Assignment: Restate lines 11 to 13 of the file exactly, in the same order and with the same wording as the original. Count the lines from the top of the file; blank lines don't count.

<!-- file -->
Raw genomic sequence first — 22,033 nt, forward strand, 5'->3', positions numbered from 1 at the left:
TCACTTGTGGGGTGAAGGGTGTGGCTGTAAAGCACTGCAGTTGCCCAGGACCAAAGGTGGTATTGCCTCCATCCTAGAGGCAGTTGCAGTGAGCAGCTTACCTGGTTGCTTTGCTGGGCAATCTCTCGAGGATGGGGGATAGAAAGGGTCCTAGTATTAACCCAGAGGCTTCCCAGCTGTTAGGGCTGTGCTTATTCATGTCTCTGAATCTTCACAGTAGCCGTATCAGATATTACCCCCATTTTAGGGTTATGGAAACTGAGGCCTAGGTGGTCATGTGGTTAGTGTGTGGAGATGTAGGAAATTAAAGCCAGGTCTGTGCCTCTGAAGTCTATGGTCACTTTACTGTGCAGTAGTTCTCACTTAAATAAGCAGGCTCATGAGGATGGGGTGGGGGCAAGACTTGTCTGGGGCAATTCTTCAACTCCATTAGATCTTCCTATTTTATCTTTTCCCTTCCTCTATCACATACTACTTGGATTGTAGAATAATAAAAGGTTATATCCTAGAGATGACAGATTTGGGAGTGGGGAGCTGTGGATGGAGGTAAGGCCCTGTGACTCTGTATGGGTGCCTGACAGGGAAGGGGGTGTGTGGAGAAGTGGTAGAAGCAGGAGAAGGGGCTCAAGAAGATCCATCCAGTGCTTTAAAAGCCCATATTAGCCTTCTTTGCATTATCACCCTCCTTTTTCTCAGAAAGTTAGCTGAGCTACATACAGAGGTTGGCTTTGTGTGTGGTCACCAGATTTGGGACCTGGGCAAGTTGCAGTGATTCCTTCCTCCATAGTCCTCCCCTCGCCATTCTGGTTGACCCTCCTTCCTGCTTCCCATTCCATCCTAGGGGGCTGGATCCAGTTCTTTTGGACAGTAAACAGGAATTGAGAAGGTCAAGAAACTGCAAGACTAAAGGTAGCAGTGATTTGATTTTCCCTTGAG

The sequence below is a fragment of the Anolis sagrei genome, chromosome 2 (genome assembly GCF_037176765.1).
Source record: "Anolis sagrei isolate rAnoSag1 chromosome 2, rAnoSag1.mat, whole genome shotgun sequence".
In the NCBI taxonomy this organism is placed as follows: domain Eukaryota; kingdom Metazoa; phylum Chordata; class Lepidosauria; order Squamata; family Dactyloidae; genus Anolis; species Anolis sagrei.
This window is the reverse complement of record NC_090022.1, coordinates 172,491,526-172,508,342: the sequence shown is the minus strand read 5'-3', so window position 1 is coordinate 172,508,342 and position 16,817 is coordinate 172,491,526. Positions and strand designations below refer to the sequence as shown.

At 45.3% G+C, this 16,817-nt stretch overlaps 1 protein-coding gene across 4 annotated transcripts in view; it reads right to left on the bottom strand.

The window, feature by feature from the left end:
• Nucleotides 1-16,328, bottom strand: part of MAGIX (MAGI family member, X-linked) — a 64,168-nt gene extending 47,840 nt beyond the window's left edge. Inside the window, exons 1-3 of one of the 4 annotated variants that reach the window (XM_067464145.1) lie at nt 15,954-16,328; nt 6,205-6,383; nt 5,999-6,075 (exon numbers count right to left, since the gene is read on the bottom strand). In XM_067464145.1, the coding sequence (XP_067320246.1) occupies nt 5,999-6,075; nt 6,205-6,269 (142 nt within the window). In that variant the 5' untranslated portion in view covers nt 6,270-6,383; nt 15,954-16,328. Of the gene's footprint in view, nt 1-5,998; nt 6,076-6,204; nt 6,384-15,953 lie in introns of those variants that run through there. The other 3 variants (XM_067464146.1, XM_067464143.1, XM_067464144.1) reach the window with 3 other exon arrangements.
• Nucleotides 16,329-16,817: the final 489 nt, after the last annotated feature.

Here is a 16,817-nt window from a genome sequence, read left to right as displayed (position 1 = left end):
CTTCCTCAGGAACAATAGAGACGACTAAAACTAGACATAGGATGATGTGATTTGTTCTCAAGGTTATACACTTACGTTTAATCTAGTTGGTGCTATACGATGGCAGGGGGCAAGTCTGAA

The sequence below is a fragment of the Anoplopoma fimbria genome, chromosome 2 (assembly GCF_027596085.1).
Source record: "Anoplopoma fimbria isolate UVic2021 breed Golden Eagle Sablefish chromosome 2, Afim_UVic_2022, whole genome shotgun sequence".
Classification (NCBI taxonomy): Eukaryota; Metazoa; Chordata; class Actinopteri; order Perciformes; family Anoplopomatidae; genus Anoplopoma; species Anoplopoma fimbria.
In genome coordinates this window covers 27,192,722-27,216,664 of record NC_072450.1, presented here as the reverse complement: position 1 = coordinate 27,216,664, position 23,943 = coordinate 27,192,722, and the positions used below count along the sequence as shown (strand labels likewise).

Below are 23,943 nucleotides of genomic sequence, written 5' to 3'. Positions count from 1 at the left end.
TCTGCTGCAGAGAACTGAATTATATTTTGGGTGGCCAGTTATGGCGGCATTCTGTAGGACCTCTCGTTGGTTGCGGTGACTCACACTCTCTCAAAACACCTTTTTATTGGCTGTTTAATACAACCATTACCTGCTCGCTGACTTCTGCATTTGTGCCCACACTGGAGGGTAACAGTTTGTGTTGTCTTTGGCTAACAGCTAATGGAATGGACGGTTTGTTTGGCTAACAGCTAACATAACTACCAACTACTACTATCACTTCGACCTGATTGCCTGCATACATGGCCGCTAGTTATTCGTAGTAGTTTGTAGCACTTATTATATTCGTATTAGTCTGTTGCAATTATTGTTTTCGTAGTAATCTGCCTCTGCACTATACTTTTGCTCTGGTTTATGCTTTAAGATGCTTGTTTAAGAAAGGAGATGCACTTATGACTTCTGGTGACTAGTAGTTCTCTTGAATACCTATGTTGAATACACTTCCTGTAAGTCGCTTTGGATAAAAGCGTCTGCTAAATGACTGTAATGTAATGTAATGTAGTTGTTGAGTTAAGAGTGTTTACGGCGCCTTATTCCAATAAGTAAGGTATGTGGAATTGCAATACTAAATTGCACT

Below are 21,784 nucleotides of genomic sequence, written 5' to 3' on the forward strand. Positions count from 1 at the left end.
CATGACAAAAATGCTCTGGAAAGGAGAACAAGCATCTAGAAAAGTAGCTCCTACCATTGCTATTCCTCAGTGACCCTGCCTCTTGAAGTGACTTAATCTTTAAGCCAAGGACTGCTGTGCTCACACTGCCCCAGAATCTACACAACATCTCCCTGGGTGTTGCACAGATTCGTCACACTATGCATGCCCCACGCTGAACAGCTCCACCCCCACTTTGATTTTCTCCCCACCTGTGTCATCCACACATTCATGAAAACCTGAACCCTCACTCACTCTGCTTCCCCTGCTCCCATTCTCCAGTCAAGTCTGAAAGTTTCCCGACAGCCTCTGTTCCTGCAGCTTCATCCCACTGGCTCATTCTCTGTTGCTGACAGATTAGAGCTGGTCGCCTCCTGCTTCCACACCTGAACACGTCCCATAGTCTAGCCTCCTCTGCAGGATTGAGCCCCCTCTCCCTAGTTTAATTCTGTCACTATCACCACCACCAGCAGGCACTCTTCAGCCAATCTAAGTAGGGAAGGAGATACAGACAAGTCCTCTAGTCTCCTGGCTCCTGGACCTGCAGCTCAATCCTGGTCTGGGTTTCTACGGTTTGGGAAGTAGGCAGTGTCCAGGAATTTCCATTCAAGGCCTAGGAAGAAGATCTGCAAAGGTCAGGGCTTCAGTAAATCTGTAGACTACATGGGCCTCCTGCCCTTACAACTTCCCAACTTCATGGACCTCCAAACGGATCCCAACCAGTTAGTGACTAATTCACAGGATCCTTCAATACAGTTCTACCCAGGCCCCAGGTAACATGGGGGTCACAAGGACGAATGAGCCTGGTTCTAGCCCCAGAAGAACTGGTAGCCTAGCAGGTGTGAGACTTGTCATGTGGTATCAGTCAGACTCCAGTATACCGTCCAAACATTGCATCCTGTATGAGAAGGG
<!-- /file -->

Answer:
Here is a 16,817-nt window from a genome sequence, read left to right as displayed (position 1 = left end):
CTTCCTCAGGAACAATAGAGACGACTAAAACTAGACATAGGATGATGTGATTTGTTCTCAAGGTTATACACTTACGTTTAATCTAGTTGGTGCTATACGATGGCAGGGGGCAAGTCTGAA

The sequence below is a fragment of the Anoplopoma fimbria genome, chromosome 2 (assembly GCF_027596085.1).